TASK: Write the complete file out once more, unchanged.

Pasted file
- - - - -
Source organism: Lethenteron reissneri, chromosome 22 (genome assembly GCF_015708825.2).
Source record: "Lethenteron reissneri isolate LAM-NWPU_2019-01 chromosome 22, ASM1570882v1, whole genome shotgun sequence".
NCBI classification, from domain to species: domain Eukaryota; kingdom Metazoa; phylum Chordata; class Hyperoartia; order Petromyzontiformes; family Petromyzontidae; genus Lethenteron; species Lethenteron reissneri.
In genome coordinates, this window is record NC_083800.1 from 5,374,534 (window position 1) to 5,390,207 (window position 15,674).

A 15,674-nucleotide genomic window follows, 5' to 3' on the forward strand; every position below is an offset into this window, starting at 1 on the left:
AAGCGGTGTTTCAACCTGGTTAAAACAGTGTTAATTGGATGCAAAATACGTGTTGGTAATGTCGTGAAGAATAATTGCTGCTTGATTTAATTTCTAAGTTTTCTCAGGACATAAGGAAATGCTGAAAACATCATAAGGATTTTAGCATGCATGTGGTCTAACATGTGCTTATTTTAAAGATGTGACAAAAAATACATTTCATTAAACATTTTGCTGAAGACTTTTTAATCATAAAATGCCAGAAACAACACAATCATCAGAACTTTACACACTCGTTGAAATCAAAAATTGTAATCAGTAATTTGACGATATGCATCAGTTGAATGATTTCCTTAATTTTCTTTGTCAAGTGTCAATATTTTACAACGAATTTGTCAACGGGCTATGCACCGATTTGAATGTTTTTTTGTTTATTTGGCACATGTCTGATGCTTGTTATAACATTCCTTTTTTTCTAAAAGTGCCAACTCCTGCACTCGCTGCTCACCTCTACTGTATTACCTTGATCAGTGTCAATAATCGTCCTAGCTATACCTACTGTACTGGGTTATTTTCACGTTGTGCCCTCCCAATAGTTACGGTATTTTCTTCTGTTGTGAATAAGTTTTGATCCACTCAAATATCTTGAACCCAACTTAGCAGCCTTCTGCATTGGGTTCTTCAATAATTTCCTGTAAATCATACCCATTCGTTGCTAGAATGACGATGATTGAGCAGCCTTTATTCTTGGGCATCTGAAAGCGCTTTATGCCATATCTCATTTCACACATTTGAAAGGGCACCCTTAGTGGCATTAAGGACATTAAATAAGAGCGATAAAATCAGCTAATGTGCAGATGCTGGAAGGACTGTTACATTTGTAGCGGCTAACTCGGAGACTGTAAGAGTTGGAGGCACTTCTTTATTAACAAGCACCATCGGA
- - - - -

Source organism: Lethenteron reissneri, chromosome 22 (genome assembly GCF_015708825.2).
Source record: "Lethenteron reissneri isolate LAM-NWPU_2019-01 chromosome 22, ASM1570882v1, whole genome shotgun sequence".
NCBI classification, from domain to species: domain Eukaryota; kingdom Metazoa; phylum Chordata; class Hyperoartia; order Petromyzontiformes; family Petromyzontidae; genus Lethenteron; species Lethenteron reissneri.
In genome coordinates, this window is record NC_083800.1 from 5,374,534 (window position 1) to 5,390,207 (window position 15,674).

A 15,674-nucleotide genomic window follows, 5' to 3' on the forward strand; every position below is an offset into this window, starting at 1 on the left:
AAGCGGTGTTTCAACCTGGTTAAAACAGTGTTAATTGGATGCAAAATACGTGTTGGTAATGTCGTGAAGAATAATTGCTGCTTGATTTAATTTCTAAGTTTTCTCAGGACATAAGGAAATGCTGAAAACATCATAAGGATTTTAGCATGCATGTGGTCTAACATGTGCTTATTTTAAAGATGTGACAAAAAATACATTTCATTAAACATTTTGCTGAAGACTTTTTAATCATAAAATGCCAGAAACAACACAATCATCAGAACTTTACACACTCGTTGAAATCAAAAATTGTAATCAGTAATTTGACGATATGCATCAGTTGAATGATTTCCTTAATTTTCTTTGTCAAGTGTCAATATTTTACAACGAATTTGTCAACGGGCTATGCACCGATTTGAATGTTTTTTTGTTTATTTGGCACATGTCTGATGCTTGTTATAACATTCCTTTTTTTCTAAAAGTGCCAACTCCTGCACTCGCTGCTCACCTCTACTGTATTACCTTGATCAGTGTCAATAATCGTCCTAGCTATACCTACTGTACTGGGTTATTTTCACGTTGTGCCCTCCCAATAGTTACGGTATTTTCTTCTGTTGTGAATAAGTTTTGATCCACTCAAATATCTTGAACCCAACTTAGCAGCCTTCTGCATTGGGTTCTTCAATAATTTCCTGTAAATCATACCCATTCGTTGCTAGAATGACGATGATTGAGCAGCCTTTATTCTTGGGCATCTGAAAGCGCTTTATGCCATATCTCATTTCACACATTTGAAAGGGCACCCTTAGTGGCATTAAGGACATTAAATAAGAGCGATAAAATCAGCTAATGTGCAGATGCTGGAAGGACTGTTACATTTGTAGCGGCTAACTCGGAGACTGTAAGAGTTGGAGGCACTTCTTTATTAACAAGCACCATCGGA